U.S. Air Force Successfully Launches X-37B Space Plane Aboard SpaceX Falcon 9

By  //  September 7, 2017

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ABOVE VIDEO: SpaceX’s Falcon 9 rocket launched the U.S. Air Force’s X-37B Orbital Test Vehicle (OTV) on its fifth mission earlier this morning. The Launch broadcast begins at 7:00 minute mark. 

BREVARD COUNTY • KENNEDY SPACE CENTER — The U.S. Air Force successfully launched the X-37B space plane aboard a SpaceX Falcon 9 earlier this morning from launch pad 39A at the Kennedy Space Center at 10:00 a.m.

This is the X-37B’s fifth mission and it will be outfitted with the Advanced Structurally Embedded Thermal Spreader created by the Air Force Research Lab to “test experimental electronics and oscillating heat pipes in the long duration space environment.”

The Air Force’s secret unmanned spaceplane made a surprise landing at Kennedy Space Center on May 7 and has spent a total of 2,085 days in orbit.

During the most recent 718-day period of operation, the plane conducted on-orbit experiments, the nature of which were not made public by the U.S. Air Force.

The returning X-37B last May announced its arrival with a sonic boom, giving Space Coast residents their second booming wakeup call in a week.

ABOVE VIDEO: The U.S. Air Force’s X-37B space plane blasted off aboard a SpaceX Falcon 9 today from Kennedy Space Center. ( US Military News video)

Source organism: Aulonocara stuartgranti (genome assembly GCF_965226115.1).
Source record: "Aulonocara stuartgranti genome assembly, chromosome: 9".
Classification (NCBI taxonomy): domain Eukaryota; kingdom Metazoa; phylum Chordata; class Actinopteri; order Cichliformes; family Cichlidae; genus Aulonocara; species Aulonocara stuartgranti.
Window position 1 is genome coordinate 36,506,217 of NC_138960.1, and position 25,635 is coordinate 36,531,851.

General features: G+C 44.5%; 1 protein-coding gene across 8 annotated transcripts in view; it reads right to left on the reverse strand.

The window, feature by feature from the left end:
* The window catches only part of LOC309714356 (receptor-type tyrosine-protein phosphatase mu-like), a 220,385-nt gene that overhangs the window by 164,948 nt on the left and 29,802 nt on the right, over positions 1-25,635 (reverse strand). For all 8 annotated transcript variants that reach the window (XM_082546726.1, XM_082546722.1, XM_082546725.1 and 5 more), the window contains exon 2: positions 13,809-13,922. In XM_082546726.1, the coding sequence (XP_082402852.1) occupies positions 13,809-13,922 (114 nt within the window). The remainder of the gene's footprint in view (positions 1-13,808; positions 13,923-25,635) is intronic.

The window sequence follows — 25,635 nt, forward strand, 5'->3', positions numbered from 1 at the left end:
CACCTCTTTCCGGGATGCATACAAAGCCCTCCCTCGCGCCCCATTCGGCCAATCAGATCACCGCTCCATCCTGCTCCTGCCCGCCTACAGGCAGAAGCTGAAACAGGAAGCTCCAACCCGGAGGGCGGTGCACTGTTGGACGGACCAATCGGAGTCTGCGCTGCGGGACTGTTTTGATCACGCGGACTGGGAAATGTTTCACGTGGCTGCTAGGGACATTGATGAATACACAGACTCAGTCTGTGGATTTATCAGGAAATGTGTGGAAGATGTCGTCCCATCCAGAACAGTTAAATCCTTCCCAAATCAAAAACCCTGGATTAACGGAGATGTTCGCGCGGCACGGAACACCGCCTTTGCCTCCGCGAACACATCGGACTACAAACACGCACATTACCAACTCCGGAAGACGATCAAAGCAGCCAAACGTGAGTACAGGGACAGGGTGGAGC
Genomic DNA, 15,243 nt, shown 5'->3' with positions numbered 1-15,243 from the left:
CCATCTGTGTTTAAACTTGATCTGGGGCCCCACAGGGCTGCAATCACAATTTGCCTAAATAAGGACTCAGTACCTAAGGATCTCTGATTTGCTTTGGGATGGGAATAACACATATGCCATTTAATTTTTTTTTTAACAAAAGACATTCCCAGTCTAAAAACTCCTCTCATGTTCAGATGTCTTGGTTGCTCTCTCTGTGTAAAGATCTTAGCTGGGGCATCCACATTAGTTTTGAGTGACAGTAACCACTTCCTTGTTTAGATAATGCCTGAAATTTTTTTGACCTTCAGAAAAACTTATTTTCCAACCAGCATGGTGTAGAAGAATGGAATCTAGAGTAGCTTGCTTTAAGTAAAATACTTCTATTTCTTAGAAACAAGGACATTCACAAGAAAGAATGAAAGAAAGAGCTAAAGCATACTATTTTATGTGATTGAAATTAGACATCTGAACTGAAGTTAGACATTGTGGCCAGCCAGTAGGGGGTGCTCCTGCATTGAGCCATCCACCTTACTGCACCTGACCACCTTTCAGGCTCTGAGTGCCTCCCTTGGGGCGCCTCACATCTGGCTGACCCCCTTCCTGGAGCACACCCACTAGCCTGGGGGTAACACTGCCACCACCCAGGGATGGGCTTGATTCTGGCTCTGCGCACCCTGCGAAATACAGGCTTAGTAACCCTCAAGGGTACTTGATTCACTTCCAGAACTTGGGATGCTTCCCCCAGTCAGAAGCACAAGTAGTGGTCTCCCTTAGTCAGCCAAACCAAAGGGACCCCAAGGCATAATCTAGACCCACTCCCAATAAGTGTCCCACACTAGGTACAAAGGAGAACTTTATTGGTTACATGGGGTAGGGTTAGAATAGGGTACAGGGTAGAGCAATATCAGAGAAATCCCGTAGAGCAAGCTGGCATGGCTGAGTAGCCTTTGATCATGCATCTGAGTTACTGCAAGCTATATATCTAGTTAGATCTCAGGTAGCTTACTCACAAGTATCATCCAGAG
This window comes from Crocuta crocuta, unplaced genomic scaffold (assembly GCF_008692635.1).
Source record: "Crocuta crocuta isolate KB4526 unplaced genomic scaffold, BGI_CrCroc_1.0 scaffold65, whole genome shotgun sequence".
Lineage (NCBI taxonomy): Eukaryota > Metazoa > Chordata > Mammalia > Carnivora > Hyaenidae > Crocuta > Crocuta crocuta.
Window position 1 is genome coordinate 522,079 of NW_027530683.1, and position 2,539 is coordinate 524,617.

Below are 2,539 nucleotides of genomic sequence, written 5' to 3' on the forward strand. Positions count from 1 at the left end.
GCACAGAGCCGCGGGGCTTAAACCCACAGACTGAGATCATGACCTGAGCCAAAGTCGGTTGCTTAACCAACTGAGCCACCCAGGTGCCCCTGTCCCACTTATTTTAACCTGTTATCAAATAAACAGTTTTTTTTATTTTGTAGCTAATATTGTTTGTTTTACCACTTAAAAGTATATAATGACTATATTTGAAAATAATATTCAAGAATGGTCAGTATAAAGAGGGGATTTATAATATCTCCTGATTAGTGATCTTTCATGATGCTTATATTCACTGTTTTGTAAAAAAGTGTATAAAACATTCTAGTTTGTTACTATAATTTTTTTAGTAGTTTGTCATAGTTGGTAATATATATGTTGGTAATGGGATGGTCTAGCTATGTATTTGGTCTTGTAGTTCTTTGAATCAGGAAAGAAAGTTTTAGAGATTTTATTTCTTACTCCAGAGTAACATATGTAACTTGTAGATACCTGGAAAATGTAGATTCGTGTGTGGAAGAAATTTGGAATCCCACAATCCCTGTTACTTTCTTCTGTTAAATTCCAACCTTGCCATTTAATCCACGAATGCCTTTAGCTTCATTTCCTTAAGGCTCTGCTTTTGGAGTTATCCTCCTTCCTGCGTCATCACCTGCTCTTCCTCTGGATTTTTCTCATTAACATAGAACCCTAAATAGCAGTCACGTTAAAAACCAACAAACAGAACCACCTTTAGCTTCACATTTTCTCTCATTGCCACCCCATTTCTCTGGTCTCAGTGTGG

When the small craft’s wheels touched down on the Shuttle Landing Facility runway just before 8 a.m., it marked the first time that a spacecraft landed at Kennedy Space Center since the last flight of space shuttle Atlantis nearly six years ago.

Three previous X-7B missions all concluded at Edwards Air Force Base in California. But the Air Force now maintains one of three former shuttle hangars at KSC for the X-37B program, allowing the Boeing-built spaceplane to launch, land, and be refurbished at the same spaceport.

Because of the secretive nature of the X-37B’s missions, we don’t know why the spaceplane is going up this time, or for how long.

SpaceX was also happy with the 16th successful landing of the reusable Falcon 9’s rocket booster. The rocket, which produced sonic booms across the Space Coast, touched down on it’s four legs at Landing Zone 1, also located at Cape Canaveral.

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